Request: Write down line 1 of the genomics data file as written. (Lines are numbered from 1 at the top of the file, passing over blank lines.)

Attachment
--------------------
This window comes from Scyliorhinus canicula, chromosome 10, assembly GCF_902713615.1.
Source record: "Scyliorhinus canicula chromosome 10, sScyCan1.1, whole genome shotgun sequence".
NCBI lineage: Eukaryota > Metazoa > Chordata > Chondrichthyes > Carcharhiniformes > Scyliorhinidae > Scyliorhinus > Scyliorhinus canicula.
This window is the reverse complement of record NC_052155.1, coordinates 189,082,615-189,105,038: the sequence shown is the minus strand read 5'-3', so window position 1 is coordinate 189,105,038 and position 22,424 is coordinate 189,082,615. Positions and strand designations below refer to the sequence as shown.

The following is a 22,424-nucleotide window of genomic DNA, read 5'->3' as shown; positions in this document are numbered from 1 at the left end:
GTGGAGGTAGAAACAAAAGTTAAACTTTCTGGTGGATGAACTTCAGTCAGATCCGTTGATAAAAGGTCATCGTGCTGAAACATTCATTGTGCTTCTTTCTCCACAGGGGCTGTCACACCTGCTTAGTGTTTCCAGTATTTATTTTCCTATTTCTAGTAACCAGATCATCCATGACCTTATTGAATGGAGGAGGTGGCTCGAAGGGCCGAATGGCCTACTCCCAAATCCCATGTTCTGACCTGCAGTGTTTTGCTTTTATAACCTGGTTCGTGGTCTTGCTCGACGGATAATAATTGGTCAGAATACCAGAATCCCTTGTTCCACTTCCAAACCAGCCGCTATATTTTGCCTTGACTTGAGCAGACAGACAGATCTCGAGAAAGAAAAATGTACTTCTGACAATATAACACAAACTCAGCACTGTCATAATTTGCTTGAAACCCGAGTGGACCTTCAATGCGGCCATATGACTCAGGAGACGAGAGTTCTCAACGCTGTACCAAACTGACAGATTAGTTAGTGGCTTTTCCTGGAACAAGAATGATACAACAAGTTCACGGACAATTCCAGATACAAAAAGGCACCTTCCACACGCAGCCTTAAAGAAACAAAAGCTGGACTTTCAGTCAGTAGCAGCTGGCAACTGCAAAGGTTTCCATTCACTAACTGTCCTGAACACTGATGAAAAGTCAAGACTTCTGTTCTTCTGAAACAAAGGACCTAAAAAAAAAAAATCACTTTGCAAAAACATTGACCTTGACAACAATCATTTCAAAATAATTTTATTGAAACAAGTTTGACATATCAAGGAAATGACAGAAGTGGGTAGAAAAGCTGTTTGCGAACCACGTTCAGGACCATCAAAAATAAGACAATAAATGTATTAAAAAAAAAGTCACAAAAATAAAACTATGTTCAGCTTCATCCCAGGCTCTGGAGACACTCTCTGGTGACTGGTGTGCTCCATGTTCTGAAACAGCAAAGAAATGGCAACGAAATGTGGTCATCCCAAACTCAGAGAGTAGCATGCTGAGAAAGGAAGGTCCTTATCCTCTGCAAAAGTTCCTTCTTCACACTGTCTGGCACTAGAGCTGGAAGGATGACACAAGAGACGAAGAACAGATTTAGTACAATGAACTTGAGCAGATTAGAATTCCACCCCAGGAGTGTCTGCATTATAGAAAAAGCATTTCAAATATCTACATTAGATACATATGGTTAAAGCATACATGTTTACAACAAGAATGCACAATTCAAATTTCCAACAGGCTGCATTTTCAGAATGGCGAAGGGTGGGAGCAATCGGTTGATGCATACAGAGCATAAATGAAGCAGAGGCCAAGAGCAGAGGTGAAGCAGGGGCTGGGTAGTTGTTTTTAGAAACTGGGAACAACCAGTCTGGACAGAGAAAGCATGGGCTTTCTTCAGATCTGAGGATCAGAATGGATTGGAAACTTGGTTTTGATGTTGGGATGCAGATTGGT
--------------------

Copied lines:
This window comes from Scyliorhinus canicula, chromosome 10, assembly GCF_902713615.1.